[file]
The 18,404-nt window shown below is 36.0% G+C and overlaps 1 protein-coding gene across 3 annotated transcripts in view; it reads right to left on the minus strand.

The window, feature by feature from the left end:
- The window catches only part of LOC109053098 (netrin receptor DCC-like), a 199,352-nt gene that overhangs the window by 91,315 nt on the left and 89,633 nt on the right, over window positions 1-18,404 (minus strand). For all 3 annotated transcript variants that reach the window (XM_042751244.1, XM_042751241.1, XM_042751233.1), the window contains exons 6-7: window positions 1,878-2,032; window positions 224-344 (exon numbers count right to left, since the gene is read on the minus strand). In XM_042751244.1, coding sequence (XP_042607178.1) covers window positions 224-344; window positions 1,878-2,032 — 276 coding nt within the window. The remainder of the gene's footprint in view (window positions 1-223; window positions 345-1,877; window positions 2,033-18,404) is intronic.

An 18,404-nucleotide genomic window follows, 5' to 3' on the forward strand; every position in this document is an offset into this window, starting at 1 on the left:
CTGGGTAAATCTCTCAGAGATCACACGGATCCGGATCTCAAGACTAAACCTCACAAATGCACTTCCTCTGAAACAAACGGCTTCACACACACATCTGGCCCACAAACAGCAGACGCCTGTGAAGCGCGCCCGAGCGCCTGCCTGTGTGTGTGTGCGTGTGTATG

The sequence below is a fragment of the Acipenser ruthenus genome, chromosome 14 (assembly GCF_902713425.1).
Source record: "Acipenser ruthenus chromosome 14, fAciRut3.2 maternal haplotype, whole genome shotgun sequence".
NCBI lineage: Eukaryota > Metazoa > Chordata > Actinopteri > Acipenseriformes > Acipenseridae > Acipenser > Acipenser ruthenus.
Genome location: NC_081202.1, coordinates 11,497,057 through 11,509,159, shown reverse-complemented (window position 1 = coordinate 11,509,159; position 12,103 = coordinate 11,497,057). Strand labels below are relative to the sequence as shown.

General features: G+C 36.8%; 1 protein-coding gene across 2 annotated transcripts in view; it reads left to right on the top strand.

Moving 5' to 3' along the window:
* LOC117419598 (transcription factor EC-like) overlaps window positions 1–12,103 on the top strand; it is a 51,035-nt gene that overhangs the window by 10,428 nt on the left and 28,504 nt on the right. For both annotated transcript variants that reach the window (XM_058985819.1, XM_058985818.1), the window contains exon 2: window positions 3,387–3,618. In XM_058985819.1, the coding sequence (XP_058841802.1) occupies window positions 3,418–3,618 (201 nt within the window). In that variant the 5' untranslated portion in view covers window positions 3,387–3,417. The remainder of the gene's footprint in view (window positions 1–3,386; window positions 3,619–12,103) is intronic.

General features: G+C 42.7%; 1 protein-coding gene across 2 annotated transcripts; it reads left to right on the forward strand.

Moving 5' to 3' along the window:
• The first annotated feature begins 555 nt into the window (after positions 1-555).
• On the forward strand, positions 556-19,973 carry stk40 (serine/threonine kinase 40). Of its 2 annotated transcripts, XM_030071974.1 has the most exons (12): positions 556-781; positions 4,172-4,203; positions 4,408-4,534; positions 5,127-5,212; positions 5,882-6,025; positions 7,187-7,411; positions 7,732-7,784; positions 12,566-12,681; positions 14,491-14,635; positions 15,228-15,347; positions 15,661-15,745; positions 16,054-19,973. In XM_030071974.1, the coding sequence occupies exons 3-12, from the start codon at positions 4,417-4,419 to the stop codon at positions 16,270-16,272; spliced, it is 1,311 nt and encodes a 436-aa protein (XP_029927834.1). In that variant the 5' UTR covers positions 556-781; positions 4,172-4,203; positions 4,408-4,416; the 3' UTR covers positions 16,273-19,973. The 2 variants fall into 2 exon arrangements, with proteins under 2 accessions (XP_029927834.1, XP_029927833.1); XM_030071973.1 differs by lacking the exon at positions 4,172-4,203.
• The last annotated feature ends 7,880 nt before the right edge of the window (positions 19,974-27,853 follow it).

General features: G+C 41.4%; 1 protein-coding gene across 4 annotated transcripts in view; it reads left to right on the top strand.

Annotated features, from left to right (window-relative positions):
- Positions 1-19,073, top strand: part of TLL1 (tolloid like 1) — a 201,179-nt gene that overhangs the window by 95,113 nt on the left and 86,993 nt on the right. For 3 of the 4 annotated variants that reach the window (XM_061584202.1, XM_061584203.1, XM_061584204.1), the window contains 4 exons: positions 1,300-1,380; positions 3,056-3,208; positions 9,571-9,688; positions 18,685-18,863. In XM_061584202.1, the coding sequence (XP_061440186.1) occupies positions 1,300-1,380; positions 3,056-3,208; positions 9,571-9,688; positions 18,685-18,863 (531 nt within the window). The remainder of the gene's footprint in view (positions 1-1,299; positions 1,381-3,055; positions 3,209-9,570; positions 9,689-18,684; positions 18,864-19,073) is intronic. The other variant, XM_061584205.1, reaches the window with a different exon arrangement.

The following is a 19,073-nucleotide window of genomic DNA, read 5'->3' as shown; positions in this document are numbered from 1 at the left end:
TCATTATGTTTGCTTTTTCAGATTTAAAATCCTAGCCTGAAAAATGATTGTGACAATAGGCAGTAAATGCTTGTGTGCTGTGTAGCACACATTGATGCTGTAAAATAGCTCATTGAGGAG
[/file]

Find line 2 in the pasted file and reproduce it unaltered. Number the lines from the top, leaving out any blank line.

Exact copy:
The window, feature by feature from the left end: